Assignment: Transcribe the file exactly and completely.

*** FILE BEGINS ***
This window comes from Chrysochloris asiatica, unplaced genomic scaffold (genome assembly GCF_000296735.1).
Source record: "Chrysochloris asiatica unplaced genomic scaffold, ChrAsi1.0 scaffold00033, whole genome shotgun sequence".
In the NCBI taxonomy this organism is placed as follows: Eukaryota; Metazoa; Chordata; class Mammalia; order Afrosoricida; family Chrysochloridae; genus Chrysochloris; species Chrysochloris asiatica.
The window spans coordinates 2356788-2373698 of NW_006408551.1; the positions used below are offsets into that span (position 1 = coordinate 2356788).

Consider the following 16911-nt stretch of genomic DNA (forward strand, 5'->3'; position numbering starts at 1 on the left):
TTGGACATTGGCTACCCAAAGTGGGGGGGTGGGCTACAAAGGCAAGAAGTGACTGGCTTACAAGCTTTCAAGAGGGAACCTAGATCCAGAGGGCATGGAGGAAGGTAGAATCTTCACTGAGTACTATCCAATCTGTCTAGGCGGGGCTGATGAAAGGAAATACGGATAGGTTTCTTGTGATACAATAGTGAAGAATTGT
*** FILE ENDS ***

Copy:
This window comes from Chrysochloris asiatica, unplaced genomic scaffold (genome assembly GCF_000296735.1).
Source record: "Chrysochloris asiatica unplaced genomic scaffold, ChrAsi1.0 scaffold00033, whole genome shotgun sequence".
In the NCBI taxonomy this organism is placed as follows: Eukaryota; Metazoa; Chordata; class Mammalia; order Afrosoricida; family Chrysochloridae; genus Chrysochloris; species Chrysochloris asiatica.
The window spans coordinates 2356788-2373698 of NW_006408551.1; the positions used below are offsets into that span (position 1 = coordinate 2356788).

Consider the following 16911-nt stretch of genomic DNA (forward strand, 5'->3'; position numbering starts at 1 on the left):
TTGGACATTGGCTACCCAAAGTGGGGGGGTGGGCTACAAAGGCAAGAAGTGACTGGCTTACAAGCTTTCAAGAGGGAACCTAGATCCAGAGGGCATGGAGGAAGGTAGAATCTTCACTGAGTACTATCCAATCTGTCTAGGCGGGGCTGATGAAAGGAAATACGGATAGGTTTCTTGTGATACAATAGTGAAGAATTGT